I argue that the outcome shows that each of Indonesia’s parties has consolidated a base of support, despite an apparently low level of party identification amongst voters. I conclude that the party system has solidified and that simultaneous presidential and DPR elections have strengthened the trend towards a two-track electoral competition, with the presidential elections becoming a “air war” between national leaders and the DPR elections a “ground war” between parties at a localised level.

Social bases versus coat tails

We can sort Indonesia’s nine parliamentary parties into two main categories. The first consists of six parties drawing support mainly from a distinct segment of Indonesian society or a stream (aliran) of political thinking mostly focused around the issue of the role of religion and the state, usually with a particular regional strength. These were all formed—or reformed—during the blossoming of democracy in 1998–1999 and have historical antecedents in the New Order.

The largest is Megawati Soekarnoputri’s PDI-P, which leads the “nationalist” stream. Four parties largely compete for the “traditionalist” and “modernist” streams of Islamic thinking: PKB, PKS, PAN and PPP. Golkar sits less comfortably within this categorisation, but it has an electoral base originating from its origins as the official regime party during the Suharto era.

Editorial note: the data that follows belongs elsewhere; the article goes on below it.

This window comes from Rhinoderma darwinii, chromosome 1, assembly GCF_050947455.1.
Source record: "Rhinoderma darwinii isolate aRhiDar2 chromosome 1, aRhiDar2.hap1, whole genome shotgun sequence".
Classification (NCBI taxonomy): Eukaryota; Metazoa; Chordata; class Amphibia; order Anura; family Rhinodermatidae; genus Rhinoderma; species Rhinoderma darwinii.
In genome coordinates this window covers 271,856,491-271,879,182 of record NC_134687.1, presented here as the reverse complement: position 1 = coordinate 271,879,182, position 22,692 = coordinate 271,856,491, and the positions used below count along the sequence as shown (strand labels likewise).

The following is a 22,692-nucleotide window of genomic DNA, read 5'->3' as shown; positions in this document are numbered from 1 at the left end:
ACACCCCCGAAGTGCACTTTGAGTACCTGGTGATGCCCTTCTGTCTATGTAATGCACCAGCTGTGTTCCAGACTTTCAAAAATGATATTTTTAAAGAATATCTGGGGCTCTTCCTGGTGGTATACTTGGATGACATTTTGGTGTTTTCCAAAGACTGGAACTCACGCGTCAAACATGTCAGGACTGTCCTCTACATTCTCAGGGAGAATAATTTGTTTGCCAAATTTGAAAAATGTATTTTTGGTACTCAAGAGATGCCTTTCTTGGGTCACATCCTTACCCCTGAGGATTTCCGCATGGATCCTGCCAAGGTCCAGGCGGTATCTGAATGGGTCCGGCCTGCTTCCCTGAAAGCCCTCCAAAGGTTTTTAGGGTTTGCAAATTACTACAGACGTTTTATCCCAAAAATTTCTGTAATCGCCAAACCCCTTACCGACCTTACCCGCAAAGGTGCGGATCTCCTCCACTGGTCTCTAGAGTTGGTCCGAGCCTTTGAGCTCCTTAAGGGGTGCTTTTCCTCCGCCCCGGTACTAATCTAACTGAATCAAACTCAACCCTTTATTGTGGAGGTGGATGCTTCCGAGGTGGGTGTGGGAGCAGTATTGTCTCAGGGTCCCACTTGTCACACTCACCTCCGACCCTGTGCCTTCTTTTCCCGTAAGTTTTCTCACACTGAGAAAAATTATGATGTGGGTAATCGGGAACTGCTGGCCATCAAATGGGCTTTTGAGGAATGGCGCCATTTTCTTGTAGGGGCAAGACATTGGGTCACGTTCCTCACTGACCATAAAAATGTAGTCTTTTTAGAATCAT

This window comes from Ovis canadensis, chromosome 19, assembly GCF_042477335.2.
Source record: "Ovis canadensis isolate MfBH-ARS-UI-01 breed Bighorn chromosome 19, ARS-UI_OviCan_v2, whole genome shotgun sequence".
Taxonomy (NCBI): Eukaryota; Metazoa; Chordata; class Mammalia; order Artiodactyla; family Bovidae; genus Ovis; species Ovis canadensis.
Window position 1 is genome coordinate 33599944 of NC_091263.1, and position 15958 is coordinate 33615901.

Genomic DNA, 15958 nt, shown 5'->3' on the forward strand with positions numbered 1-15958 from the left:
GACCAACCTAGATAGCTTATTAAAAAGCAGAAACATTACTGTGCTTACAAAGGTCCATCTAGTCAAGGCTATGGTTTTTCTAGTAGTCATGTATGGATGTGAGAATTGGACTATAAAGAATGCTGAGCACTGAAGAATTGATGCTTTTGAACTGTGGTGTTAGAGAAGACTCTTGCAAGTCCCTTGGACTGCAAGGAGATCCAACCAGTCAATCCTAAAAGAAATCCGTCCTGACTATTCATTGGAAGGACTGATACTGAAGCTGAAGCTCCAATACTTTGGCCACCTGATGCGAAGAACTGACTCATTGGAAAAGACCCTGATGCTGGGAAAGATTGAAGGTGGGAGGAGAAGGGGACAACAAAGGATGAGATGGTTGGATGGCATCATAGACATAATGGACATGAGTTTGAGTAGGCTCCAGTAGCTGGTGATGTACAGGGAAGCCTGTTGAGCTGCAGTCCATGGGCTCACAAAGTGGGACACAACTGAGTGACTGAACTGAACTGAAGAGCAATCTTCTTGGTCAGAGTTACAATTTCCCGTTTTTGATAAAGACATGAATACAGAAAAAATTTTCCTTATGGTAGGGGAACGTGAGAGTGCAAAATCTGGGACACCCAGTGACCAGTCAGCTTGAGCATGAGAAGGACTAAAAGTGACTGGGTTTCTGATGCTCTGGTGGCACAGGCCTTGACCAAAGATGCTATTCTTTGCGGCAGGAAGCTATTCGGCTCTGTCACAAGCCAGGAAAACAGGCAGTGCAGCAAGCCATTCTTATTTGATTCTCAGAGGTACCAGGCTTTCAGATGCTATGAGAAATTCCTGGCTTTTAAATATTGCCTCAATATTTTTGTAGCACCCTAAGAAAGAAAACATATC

The other category of populist or “presidentialist” parties have been created since 1999 as personal political vehicles for leading politicians who, for legislative and campaigning reasons, needed to create a party to support their presidential bids or, failing that, secure individual oligarchs a powerbroking role. Presidentialist parties now in include former president Susilo Bambang Yudhoyono’s Partai Demokrat (PD), incoming president Prabowo Subianto’s Gerindra party, media tycoon Surya Paloh’s Nasdem party and, until its failure to enture the DPR in 2014, the Hanura party founded by retired general and failed Golkar presidential candidate Wiranto.